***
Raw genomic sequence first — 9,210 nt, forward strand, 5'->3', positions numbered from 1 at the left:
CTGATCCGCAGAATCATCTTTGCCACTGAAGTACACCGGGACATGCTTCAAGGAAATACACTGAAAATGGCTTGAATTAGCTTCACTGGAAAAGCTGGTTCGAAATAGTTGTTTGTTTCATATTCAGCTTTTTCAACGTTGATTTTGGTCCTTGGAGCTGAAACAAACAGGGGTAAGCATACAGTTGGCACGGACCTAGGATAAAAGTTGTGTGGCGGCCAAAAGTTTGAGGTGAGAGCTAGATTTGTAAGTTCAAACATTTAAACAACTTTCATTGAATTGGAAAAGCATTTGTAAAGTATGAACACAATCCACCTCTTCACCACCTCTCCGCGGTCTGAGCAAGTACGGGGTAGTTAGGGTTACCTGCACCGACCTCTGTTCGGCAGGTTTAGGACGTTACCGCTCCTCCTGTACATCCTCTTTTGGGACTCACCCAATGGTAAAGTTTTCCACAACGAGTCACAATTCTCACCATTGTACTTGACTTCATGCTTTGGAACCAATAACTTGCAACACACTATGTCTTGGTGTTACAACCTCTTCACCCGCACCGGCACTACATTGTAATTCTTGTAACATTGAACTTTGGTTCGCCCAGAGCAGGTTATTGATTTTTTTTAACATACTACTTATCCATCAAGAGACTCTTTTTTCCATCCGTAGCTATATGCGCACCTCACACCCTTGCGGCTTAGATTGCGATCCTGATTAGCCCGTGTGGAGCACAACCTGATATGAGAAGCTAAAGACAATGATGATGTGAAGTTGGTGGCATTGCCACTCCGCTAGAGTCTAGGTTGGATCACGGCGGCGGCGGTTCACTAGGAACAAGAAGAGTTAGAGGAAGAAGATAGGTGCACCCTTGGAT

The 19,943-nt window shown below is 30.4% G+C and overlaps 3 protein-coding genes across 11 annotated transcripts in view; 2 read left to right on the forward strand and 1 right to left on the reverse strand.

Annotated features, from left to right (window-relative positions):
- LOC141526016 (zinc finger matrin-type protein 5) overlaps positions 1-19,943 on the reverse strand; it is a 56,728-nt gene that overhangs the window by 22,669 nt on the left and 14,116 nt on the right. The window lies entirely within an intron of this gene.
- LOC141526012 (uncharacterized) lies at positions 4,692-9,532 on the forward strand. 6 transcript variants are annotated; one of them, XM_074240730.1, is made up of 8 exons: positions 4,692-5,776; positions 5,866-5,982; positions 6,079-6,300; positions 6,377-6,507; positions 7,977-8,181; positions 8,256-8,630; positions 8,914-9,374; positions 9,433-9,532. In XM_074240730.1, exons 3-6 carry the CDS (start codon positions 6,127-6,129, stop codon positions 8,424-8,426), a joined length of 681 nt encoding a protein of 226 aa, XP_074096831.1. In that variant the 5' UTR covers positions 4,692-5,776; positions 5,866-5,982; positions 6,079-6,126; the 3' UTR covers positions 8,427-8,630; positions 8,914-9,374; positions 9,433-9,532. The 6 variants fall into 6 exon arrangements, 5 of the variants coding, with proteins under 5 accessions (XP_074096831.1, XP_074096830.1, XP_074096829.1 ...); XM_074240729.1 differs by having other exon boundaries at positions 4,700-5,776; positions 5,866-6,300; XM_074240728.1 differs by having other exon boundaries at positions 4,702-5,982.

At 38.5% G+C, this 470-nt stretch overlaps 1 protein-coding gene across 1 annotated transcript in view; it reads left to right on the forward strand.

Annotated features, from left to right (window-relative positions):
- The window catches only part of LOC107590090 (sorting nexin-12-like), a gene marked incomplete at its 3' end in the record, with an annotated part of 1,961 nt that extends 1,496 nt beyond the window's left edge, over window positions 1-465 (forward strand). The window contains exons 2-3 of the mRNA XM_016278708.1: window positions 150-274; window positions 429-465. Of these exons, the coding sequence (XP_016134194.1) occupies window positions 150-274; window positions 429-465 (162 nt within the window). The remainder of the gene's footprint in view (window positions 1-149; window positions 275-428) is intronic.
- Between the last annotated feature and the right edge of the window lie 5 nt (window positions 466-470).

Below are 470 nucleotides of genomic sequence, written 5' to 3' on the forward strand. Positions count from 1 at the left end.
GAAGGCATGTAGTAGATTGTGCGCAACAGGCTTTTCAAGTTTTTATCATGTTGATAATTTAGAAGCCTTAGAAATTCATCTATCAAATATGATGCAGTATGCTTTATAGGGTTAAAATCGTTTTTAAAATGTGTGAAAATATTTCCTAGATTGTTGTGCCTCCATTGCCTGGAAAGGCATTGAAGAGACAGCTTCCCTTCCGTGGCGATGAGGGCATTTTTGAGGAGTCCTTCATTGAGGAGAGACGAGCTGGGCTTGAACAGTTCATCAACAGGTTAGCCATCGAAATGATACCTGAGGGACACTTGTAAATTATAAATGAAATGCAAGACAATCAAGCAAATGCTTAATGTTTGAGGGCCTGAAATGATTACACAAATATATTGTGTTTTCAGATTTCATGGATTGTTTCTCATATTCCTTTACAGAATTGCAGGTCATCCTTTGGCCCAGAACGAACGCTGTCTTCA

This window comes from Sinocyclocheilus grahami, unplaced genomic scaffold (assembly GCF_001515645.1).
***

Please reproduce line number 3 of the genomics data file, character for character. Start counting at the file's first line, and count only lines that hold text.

The 19,943-nt window shown below is 30.4% G+C and overlaps 3 protein-coding genes across 11 annotated transcripts in view; 2 read left to right on the forward strand and 1 right to left on the reverse strand.